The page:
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Drive-in, tailgate or livestream a world premiere by Troy Schumacher’s BalletCollective


On August 3, five dancers from New York City Ballet (NYCB) and two from the Martha Graham Dance Company began a strict quarantine and testing protocol before joining together as a quarantine pod with BalletCollective’s artistic team in the Hudson Valley to create, develop and perform a brand new ballet for socially distanced, drive-in and tailgate audiences to launch BalletCollective’s 2020 season in Pine Plains, NY, from September 10-12 (September 13 rain date), at a private preserve with artistic residencies at Wassaic Project and Dutchess Day School. 

The limited three performance engagement will feature the first public performances of a new ballet from Artistic Director Troy Schumacher, with a newly commissioned musical score by his longtime collaborator Ellis Ludwig-Leone (San Fermin) based on commissioned poems by Carey McHugh. For the first time ever, the dancers for BalletCollective will be taken from both the ranks of the NYCB and the Martha Graham Dance Company, a rare collaboration between artists from two of the most respected dance organizations in the world, dancing in pointe shoes and sneakers. Dancers include Devin Alberda, Anthony Huxley, Ashley Laracey, Lorenzo Pagano, Erica Pereira, Davide Riccardo and Leslie Andrea Williams. 

Already in the conceptual process of making a piece about memory and loss focused on a “before and after”, the collaborators were struck by the historic and real “before and after” that the worldwide pandemic and its consequences have presented. The work was composed at the height of the pandemic and will be choreographed as we begin to reimagine what the future of concert dance might look like. The ballet examines Schumacher and BalletCollective dancers’ experiences of returning to the studio and the stage.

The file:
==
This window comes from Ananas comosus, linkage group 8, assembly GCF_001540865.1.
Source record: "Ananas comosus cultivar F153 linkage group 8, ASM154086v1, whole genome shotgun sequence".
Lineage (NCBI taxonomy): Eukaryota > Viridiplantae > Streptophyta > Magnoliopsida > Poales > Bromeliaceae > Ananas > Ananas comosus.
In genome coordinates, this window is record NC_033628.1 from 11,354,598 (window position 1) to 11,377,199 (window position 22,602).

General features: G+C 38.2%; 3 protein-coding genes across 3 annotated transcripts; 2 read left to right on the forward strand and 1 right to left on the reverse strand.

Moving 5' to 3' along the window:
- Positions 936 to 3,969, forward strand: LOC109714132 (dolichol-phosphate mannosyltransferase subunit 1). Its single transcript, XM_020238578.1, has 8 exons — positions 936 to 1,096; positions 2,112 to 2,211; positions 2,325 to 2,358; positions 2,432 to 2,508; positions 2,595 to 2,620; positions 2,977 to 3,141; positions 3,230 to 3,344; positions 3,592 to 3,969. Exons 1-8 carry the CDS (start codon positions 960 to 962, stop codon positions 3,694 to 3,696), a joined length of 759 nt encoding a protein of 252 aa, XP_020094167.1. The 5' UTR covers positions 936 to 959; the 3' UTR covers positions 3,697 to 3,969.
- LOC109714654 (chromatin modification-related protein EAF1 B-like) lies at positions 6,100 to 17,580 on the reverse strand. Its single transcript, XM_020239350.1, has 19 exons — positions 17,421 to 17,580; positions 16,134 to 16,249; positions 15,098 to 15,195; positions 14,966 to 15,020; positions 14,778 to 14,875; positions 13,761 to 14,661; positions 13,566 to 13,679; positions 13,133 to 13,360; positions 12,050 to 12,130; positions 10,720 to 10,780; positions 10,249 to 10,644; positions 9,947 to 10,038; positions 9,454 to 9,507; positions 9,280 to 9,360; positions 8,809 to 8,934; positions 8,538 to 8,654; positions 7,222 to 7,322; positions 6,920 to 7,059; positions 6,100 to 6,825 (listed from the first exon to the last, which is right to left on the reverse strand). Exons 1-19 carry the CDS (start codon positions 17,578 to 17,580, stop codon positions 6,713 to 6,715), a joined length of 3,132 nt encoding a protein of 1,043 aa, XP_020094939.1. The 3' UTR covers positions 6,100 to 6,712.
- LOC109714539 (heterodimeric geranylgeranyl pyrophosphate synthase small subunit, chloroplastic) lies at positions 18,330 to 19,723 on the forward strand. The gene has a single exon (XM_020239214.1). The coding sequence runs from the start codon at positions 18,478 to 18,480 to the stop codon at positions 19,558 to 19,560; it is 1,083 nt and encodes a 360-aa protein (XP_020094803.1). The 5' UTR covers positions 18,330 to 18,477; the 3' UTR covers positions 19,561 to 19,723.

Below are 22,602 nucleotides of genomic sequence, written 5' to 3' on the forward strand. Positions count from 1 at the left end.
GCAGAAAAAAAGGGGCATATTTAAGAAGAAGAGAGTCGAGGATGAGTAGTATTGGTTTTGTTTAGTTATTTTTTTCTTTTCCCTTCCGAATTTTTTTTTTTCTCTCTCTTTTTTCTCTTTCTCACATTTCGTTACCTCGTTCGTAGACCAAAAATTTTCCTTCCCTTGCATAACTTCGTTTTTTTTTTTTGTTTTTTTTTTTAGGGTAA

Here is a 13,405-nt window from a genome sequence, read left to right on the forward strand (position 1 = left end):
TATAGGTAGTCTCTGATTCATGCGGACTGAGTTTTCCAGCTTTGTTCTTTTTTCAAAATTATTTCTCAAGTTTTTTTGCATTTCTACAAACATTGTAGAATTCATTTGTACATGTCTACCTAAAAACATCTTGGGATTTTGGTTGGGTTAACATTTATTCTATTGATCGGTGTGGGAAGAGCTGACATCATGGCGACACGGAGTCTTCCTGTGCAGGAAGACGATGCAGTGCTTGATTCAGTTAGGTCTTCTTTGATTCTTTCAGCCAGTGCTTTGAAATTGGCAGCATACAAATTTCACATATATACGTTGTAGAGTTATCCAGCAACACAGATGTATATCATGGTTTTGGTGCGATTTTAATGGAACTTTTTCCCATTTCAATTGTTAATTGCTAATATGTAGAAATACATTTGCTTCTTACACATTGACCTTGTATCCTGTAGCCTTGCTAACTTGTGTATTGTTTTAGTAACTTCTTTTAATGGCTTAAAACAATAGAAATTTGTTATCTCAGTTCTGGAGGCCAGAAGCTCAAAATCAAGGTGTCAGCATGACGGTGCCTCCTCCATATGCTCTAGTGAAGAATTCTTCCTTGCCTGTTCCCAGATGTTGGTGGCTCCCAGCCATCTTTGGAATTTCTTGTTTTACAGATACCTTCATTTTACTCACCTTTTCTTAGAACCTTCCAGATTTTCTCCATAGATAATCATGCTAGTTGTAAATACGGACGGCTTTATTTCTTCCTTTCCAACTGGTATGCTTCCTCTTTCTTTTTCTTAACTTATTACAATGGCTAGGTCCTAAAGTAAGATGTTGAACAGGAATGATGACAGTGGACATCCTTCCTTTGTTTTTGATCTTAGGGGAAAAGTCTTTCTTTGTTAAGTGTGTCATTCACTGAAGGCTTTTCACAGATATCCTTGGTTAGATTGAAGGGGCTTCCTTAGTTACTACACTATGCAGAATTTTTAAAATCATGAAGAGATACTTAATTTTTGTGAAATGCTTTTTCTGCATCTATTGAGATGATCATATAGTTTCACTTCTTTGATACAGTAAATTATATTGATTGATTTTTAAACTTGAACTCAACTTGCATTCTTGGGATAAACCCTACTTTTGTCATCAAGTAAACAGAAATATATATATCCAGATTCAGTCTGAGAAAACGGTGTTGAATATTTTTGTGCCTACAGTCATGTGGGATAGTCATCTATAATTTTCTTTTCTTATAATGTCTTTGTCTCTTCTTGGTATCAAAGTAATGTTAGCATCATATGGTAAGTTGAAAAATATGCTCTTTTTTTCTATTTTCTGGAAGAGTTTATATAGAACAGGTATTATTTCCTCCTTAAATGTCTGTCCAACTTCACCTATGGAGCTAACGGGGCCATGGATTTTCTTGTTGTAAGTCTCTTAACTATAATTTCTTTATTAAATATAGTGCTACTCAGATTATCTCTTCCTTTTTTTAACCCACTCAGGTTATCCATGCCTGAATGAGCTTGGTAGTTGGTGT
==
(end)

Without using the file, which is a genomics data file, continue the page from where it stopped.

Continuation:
With most arts organizations shuttered through the duration of 2020 due to COVID-19, BalletCollective is among the few dance companies able to continue to create substantial new works of dance and music to share with the public. While adhering to strict safety protocols, including a mandatory two-week self-quarantine for all artists involved, and a four-week creation period without interaction with the outside world, the company will continue to create art in the face of a worldwide pandemic. 

Audience members will be able to view the premiere from either the safety of their vehicle as a drive-in event, or while placed in pre-allocated socially distant lawn seating for limited numbers. For those who cannot attend, BalletCollective has also commissioned an immersive film of the ballet and each performance will be livestreamed on the company’s YouTube page. 

Following in the long tradition of BalletCollective’s commitment to immersive collaboration between its artists, the choreographer, composer, poet and dancers will work in tandem to create a new work centered on the artists’ relationship to memory. Before the pandemic closed museums, the creative team visited the American Museum of Natural History and then met with Scott A. Small M.D., the director of the Alzheimer’s Disease Research Center at Columbia University, for a discussion on the mechanics of memory and the memory of their visit to the museum. These experiences coupled with the early days of the pandemic resulted in two poems that formed the inspiration for the music and dance. 

“The moment the pandemic made our previous artistic lives impossible, we began to plan how to safely overcome the barriers presented and find a way to create new work of and in this moment,” says Schumacher. “We are all so excited to get back into rehearsing again, whether in a studio, a gymnasium or a field in the Millbrook area. The logistical challenges are immense, but the work is worth it to provide artists the opportunity to work again and audiences the opportunity to see live dance at the highest quality.”

Performance dates are September 10 (6:15pm) and September 12 (2:30pm and 6:15pm). Approximate running time is 30 minutes. All performances are free. Donations are encouraged through BalletCollective’s website. Reservations are required, as space is very limited. Reservations can be made at www.balletcollective.com/2020. A livestream of each performance will air on balletcollective.com/live

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